Wednesday, 29th January 2020

Molecular basis of neuronal plasticity





Fco. Javier Díez Guerra









Research summary:




Neuronal plasticity is the ability of nerve cells to adapt or change their functional properties under different conditions or scenarios of neural activity. These changes can be transient or persistent and constitute the basis of the cognitive function of the brain. Our research is directed towards the understanding of the cellular and molecular mechanisms that operate in neural networks to modulate synaptic efficiency. Our most important current goal is to disclose how calcium-binding proteins cooperate in the synaptic environment to regulate neuronal plasticity. Neuronal activity patterns trigger intracellular calcium oscillations that modulate a large number of signaling pathways, most of them transduced by the calcium-binding protein calmodulin (CaM). Despite its abundance, the availability of CaM against its multiple effectors is regulated by the presence of proteins such as GAP-43 and neurogranin (Ng), which sequester and accumulate CaM at pre- or post-synaptic sites, respectively. Both Ng and GAP-43 are abundant in neurons and their ability to locally accumulate CaM depends on low levels of intracellular calcium and their phosphorylation by protein kinase C. Our hypothesis is that GAP-43 and Ng act in two ways: one, by preventing activation of CaM effectors in response to subthreshold stimuli (noise suppression) and, the other, by favoring and enhancing downstream activation of some signaling pathways over others. Our ongoing research lines are now focused on the activity-dependent regulation of Ng translation in dendrites and also on the regulation of its intracellular localization. Regarding this last project we have shown that Ng translocates to the nucleus in response to synaptic activity and also that Ng specifically binds to phosphatidic acid (PA), a membrane phospholipid that has recently recognized as a signaling molecule. For such studies we use primary cultures of dissociated neurons obtained from murine cerebral cortex and hippocampus, combined with cell biology, biochemistry, molecular biology and advanced microscopy techniques. Ng deficiency is tightly linked to cognitive impairments in experimental animals. Such impairments are present in a plethora of neurological diseases, including neurodegenerative disorders, hypothyroidism or schizophrenia. We believe that Ng is an excellent target for the design and development of drugs and therapies aimed to improve our cognitive skills. A wider and deeper knowledge on CaM-sequestering proteins in the context of neuronal plasticity and its mechanisms will foster the emergence of new drugs and therapies that enhance the quality of life of aging individuals and patients suffering neurological diseases.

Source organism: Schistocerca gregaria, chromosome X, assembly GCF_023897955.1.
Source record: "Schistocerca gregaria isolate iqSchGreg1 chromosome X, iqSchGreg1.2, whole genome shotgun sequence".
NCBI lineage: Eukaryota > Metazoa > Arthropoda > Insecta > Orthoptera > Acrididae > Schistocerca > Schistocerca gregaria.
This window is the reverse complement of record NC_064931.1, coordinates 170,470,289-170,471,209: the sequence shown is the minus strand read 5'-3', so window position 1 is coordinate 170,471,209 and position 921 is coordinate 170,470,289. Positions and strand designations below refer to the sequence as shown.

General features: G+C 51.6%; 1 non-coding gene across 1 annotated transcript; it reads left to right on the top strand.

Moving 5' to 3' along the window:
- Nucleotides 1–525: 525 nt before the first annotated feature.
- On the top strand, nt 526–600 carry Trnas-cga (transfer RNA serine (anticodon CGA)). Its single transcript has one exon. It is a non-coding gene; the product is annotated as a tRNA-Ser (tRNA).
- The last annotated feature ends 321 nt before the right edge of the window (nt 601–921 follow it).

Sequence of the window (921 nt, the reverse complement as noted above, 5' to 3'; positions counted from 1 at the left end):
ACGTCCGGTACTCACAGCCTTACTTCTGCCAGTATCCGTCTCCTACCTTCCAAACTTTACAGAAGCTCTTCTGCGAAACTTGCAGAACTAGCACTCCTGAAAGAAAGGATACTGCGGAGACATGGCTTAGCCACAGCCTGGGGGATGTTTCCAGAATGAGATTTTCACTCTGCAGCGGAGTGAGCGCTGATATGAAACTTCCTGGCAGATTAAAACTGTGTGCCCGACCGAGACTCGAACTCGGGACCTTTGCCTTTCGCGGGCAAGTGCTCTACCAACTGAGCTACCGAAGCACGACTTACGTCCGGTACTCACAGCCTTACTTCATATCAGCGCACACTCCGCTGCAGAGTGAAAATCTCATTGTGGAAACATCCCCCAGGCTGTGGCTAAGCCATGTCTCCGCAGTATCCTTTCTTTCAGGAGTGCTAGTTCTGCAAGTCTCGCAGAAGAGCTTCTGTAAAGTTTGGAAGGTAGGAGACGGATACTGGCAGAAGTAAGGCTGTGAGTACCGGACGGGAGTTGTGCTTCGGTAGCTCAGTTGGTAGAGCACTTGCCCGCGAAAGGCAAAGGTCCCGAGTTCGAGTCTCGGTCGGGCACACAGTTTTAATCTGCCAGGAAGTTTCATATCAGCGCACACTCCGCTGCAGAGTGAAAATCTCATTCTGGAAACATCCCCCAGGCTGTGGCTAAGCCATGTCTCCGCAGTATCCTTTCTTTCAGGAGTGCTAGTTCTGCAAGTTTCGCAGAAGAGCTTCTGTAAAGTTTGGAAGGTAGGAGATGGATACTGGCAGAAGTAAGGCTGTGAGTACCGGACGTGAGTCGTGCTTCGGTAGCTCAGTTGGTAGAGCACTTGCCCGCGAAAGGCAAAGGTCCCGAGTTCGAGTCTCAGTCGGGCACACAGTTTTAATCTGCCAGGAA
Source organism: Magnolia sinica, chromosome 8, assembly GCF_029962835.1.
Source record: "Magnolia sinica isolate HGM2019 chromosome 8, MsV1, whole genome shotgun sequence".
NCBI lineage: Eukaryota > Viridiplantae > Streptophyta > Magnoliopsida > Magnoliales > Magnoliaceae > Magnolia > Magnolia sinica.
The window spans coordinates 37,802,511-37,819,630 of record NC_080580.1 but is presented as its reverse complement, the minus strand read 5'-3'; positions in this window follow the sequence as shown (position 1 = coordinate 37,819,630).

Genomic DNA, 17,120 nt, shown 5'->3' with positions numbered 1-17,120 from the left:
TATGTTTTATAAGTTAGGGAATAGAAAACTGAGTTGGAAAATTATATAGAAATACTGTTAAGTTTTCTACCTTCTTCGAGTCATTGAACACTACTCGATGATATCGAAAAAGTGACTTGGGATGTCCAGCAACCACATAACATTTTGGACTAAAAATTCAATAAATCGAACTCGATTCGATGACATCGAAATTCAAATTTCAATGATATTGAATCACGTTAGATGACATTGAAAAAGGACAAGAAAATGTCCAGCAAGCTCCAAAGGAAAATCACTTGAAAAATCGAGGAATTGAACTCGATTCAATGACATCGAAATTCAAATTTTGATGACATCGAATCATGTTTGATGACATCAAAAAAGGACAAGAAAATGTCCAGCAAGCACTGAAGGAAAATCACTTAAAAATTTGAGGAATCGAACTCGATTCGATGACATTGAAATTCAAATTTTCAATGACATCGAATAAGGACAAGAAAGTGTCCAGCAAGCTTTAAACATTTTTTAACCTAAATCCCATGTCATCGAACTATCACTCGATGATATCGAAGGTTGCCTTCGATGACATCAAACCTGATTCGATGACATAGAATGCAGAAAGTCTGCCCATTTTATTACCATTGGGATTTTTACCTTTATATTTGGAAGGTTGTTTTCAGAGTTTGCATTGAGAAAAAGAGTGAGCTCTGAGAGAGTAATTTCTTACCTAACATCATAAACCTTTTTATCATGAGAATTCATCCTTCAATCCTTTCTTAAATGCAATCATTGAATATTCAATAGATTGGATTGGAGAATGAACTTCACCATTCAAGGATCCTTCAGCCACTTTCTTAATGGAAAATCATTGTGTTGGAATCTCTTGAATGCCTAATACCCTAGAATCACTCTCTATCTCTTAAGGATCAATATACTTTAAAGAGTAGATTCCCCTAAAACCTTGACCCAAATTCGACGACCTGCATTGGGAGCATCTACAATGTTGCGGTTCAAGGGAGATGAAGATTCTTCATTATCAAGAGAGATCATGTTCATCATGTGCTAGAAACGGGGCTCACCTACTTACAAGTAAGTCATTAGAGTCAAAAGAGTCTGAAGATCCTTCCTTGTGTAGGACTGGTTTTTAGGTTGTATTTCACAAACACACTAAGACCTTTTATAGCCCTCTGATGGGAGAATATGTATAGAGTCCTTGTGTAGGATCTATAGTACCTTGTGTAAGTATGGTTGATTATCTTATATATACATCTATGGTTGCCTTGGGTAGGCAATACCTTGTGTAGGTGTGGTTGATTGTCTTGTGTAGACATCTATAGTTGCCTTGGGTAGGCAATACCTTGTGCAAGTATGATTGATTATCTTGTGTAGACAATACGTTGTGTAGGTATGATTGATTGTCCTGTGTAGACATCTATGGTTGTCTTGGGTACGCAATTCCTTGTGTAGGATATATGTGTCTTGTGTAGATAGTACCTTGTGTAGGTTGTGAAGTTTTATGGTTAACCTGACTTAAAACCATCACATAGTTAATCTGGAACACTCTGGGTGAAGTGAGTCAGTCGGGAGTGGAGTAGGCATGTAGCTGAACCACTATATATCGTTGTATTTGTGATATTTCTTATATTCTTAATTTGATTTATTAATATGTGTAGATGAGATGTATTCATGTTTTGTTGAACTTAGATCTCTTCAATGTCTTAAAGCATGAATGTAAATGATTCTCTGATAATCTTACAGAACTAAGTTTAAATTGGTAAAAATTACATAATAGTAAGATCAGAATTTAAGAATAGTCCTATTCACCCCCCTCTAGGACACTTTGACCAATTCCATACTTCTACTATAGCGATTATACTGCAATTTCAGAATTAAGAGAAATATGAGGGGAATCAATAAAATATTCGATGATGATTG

Relevant publications:




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